Gunshot detection firm ShotSpotter expands with new DC office

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The acoustic gunshot detection software company ShotSpotter on Wednesday opened its second national incident review center in Washington, D.C., signaling plans for a broader nationwide expansion.

At an event hosted by the firm, Mayor Muriel BowserMuriel BowserWhite House memo urges cities to use coronavirus funds to combat crime Black Voters Matter hosts DC rally in support of statehood Pedestrian bridge collapses in Northeast DC, injuring 6 MORE (D), D.C. Police Chief Robert Contee and ShotSpotter CEO Ralph Clark discussed how the software can be harnessed by law enforcement to curb gun violence.

“ShotSpotter allows us to make the best use of our police resources,” Bowser said before a ribbon cutting ceremony.

The Metropolitan Police Department (MPD) has deployed ShotSpotter’s technology in the nation’s capital since 2006. The sensors now cover roughly 18 of the city’s 68 square miles, spanning six of D.C’s seven police districts, and the city has paid ShotSpotter roughly $500,000 a year since 2012, according to publicly available purchase records.

Clark told The Hill that the company decided to open an office in D.C. because of its proximity to Capitol Hill as ShotSpotter seeks to expand its operations.

“We’re really proud of the progress we’ve made as a company,” Clark, who took over as the company’s chief executive in 2010, said in a sit-down interview.

ShotSpotter, founded in 1996, works with police departments in over 120 cities — as well as a handful of overseas locations — to provide the gunshot detection technology and support staff to analyze sounds.

The new center in D.C. will house a team reviewing gunshot alerts from all over the country, splitting the analysis with the team at the office in Newark, Calif. ShotSpotter is set up to review potential gunshots — through both human analysis and artificial intelligence — within 21 seconds before notifying police departments, according to Ginger Ammon, manager of the Newark operation.

ShotSpotter has been hailed as a way to let police respond to gunfire incidents quickly, especially when there is no 911 call. President BidenJoe BidenDemocrats reach deal on .5T price tag for infrastructure bill Texas family arrested for role in Capitol riot Key Senate Democrats undecided on Biden’s ATF nominee  MORE last month touted how mayors can purchase gunshot detection systems through the $1.9 trillion American Rescue Plan as a way to “better see and stop gun violence in their communities.”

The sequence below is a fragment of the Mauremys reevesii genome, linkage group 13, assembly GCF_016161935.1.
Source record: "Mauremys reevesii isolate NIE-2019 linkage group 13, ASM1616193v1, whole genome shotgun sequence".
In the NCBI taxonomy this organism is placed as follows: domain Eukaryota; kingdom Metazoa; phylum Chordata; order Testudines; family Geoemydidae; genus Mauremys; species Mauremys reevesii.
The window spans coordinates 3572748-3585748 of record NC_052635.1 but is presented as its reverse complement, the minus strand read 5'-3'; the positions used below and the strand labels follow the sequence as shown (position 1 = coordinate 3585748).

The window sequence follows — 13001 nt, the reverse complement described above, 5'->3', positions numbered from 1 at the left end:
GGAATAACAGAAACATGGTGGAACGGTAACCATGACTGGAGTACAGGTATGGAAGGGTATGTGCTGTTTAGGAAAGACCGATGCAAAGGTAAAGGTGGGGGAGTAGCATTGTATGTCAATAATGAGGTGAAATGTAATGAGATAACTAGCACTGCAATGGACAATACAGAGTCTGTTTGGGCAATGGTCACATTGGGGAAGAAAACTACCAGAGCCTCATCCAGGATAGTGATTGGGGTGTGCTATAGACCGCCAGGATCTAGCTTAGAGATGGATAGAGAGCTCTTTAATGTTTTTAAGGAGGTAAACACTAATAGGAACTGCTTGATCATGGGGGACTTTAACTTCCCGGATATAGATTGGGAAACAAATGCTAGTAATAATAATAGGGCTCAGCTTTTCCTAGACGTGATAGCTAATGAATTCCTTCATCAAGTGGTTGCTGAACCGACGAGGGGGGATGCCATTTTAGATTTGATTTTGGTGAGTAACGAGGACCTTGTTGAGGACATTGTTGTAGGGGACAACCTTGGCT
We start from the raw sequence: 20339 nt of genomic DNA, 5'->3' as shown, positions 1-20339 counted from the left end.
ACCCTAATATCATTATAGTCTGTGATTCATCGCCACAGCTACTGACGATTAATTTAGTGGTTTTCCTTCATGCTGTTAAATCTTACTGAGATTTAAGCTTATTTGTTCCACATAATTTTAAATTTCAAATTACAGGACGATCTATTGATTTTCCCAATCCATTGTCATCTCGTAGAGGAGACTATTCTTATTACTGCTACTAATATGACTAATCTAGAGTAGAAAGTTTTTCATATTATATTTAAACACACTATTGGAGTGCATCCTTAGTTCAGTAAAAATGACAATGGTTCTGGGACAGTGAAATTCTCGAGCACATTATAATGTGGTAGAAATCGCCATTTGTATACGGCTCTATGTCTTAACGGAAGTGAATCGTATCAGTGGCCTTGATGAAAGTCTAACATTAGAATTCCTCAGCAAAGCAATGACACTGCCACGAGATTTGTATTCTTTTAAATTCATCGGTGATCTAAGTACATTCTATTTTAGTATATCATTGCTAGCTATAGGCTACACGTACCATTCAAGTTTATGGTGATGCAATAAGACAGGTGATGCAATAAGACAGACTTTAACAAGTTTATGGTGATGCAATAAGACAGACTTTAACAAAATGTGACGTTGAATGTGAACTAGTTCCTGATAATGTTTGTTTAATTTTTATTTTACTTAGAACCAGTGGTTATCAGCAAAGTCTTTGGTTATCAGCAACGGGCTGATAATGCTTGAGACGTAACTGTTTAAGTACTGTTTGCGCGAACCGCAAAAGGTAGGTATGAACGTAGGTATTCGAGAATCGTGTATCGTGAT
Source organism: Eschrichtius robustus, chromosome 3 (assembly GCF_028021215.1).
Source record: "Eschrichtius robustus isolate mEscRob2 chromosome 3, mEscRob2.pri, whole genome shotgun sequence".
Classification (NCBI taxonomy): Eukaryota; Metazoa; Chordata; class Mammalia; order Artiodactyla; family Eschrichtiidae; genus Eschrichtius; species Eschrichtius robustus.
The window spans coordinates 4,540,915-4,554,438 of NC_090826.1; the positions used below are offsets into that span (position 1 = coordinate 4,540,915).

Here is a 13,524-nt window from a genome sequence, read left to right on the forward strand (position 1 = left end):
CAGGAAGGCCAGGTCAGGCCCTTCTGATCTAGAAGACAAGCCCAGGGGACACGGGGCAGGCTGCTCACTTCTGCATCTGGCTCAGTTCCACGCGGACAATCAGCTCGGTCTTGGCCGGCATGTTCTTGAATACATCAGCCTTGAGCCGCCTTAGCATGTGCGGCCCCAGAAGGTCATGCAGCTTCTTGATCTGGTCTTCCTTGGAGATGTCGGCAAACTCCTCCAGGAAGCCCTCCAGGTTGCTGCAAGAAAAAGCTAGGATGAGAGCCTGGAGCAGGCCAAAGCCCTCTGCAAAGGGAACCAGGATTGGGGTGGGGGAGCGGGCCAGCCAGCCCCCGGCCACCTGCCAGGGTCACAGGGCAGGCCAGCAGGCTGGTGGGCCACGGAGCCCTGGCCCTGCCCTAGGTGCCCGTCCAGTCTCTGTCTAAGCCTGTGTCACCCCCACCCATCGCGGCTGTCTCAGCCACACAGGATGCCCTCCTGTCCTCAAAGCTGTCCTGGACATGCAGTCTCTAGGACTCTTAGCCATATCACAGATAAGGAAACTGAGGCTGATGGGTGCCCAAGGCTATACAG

“Our solutions get officers to the scene of criminal gun fire quickly, precisely and safely,” Clark told the audience at Wednesday’s opening. “They’re more likely to recover physical forensic evidence, interview witnesses and, most importantly, signal to that community that they care. This is a critical component in any gun violence reduction strategy.”

But the technology has received significant criticism from anti-police brutality activists and community organizers in the cities where it is deployed, particularly following the Chicago Police Department (CPD) killing of 13-year-old Adam Toledo.

Officers were deployed to the Little Village neighborhood where Toledo was killed less than five minutes after police received a ShotSpotter notification that eight gun shots had been fired. Rounds were collected from the scene, residents had called 911 about the shots and Toledo was armed when officers arrived.

Clark told The Hill that while the killing was “tragic,” police responded to the alert correctly and the killing has not prompted any changes to ShotSpotter’s business model.

“We want police to respond to the incident — someone was being put in harm’s way,” Clark said.

Concerns about ShotSpotter from critics have focused on the accuracy of the technology.

ShotSpotter says it has a 97 percent accuracy rate, determined via feedback from its customers, that takes into account detection rate, location accuracy and speed.